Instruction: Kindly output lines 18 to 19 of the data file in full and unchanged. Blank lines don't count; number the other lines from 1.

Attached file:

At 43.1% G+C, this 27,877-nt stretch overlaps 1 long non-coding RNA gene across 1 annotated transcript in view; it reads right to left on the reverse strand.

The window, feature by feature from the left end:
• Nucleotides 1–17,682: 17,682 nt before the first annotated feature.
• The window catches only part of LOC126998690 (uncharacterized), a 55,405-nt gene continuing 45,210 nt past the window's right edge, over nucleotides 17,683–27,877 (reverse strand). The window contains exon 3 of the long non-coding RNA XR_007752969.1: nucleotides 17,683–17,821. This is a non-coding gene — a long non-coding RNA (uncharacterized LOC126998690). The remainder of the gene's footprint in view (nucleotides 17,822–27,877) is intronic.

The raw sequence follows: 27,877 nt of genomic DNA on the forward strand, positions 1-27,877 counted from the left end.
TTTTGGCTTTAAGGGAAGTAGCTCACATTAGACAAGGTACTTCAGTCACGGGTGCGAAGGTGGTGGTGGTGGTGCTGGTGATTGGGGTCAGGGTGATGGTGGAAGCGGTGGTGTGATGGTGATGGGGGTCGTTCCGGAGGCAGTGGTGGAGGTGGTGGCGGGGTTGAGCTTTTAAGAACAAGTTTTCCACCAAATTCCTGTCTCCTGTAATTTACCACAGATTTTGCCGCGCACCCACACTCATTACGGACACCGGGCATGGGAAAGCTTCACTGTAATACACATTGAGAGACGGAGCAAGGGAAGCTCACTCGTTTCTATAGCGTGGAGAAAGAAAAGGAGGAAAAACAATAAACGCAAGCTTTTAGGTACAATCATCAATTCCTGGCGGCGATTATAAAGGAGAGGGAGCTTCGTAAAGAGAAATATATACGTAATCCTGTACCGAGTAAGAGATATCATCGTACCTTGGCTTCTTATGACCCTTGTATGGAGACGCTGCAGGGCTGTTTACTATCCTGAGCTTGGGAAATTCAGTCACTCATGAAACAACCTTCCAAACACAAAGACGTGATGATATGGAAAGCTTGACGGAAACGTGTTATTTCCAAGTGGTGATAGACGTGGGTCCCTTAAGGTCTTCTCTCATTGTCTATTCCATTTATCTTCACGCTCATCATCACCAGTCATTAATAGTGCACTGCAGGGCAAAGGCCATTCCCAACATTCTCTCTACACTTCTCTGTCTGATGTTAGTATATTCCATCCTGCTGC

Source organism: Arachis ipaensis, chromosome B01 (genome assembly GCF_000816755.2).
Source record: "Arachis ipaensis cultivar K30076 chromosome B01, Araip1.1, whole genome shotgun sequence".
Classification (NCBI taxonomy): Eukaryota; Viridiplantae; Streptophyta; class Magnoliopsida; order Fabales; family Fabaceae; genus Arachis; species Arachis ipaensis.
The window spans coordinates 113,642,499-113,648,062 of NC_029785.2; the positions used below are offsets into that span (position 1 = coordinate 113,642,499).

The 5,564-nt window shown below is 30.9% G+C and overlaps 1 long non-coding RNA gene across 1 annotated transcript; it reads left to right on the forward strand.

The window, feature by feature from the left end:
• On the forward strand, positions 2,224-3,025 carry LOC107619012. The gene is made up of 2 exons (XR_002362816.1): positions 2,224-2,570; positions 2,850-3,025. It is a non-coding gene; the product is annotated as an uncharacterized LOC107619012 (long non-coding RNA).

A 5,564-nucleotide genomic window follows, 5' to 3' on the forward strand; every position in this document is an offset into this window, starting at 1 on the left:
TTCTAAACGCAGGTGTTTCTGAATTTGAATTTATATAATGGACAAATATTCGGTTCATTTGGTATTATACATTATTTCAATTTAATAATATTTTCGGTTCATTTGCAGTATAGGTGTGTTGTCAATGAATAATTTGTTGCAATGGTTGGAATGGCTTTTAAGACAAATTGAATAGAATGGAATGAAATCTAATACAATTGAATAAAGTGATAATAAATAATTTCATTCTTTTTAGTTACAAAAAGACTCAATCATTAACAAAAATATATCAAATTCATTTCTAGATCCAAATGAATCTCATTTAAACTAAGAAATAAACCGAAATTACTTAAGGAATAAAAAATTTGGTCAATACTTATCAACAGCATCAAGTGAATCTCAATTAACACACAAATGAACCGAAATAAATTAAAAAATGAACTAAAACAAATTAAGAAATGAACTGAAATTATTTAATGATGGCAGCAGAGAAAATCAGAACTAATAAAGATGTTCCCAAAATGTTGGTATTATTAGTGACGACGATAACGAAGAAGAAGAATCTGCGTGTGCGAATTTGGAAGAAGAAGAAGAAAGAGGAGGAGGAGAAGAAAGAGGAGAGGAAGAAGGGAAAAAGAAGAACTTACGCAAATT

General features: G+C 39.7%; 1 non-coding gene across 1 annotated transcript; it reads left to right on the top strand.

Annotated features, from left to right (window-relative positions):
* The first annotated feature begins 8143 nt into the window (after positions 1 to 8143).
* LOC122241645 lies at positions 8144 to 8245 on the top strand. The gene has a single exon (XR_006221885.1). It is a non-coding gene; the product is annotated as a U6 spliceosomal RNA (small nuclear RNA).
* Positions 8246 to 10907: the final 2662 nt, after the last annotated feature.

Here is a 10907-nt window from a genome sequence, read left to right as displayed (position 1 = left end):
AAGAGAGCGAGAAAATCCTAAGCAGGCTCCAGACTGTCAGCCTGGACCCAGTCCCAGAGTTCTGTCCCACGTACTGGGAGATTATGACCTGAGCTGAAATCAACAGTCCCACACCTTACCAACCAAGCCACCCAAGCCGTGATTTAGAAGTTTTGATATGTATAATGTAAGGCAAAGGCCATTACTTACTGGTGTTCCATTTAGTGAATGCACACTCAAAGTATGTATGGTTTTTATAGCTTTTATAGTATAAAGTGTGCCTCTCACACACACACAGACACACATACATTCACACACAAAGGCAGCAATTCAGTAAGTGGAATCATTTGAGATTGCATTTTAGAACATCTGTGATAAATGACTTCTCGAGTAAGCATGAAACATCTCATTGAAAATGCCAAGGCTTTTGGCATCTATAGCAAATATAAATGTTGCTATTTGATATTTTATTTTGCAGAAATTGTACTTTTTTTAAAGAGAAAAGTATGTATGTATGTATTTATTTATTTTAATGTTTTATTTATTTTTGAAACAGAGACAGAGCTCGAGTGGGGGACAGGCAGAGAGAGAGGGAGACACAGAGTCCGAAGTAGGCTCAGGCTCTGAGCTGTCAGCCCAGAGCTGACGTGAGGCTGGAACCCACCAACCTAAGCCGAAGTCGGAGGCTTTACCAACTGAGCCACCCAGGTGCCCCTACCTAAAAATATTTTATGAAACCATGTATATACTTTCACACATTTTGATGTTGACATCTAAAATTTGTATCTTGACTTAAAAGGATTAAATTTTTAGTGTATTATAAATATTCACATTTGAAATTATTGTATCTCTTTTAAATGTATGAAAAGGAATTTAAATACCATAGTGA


* The first annotated feature begins 8143 nt into the window (after positions 1 to 8143).
* LOC122241645 lies at positions 8144 to 8245 on the top strand. The gene has a single exon (XR_006221885.1). It is a non-coding gene; the product is annotated as a U6 spliceosomal RNA (small nuclear RNA).